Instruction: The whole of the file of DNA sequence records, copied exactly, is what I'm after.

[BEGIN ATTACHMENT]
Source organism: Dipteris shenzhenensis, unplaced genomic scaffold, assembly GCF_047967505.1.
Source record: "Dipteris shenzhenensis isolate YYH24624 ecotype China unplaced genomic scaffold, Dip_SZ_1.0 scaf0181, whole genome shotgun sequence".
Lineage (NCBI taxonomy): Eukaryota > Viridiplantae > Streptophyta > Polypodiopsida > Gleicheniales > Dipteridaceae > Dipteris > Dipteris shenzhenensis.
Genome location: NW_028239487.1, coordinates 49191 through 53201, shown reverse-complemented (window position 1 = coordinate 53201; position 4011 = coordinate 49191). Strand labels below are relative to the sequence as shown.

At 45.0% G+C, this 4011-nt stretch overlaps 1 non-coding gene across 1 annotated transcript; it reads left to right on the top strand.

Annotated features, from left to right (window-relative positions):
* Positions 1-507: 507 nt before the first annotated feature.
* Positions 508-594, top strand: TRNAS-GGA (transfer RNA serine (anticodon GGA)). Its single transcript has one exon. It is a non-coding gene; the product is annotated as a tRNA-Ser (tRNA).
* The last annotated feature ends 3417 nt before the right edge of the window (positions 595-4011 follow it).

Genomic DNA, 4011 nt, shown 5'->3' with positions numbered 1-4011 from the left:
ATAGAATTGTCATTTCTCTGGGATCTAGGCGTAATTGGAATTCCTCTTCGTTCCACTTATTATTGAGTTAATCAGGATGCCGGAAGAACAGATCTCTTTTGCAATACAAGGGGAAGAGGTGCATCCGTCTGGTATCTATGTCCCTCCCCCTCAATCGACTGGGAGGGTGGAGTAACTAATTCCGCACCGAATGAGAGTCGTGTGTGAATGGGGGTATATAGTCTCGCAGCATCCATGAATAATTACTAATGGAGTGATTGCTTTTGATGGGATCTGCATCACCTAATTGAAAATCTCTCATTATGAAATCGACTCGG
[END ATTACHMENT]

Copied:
Source organism: Dipteris shenzhenensis, unplaced genomic scaffold, assembly GCF_047967505.1.
Source record: "Dipteris shenzhenensis isolate YYH24624 ecotype China unplaced genomic scaffold, Dip_SZ_1.0 scaf0181, whole genome shotgun sequence".
Lineage (NCBI taxonomy): Eukaryota > Viridiplantae > Streptophyta > Polypodiopsida > Gleicheniales > Dipteridaceae > Dipteris > Dipteris shenzhenensis.
Genome location: NW_028239487.1, coordinates 49191 through 53201, shown reverse-complemented (window position 1 = coordinate 53201; position 4011 = coordinate 49191). Strand labels below are relative to the sequence as shown.

At 45.0% G+C, this 4011-nt stretch overlaps 1 non-coding gene across 1 annotated transcript; it reads left to right on the top strand.

Annotated features, from left to right (window-relative positions):
* Positions 1-507: 507 nt before the first annotated feature.
* Positions 508-594, top strand: TRNAS-GGA (transfer RNA serine (anticodon GGA)). Its single transcript has one exon. It is a non-coding gene; the product is annotated as a tRNA-Ser (tRNA).
* The last annotated feature ends 3417 nt before the right edge of the window (positions 595-4011 follow it).

Genomic DNA, 4011 nt, shown 5'->3' with positions numbered 1-4011 from the left:
ATAGAATTGTCATTTCTCTGGGATCTAGGCGTAATTGGAATTCCTCTTCGTTCCACTTATTATTGAGTTAATCAGGATGCCGGAAGAACAGATCTCTTTTGCAATACAAGGGGAAGAGGTGCATCCGTCTGGTATCTATGTCCCTCCCCCTCAATCGACTGGGAGGGTGGAGTAACTAATTCCGCACCGAATGAGAGTCGTGTGTGAATGGGGGTATATAGTCTCGCAGCATCCATGAATAATTACTAATGGAGTGATTGCTTTTGATGGGATCTGCATCACCTAATTGAAAATCTCTCATTATGAAATCGACTCGG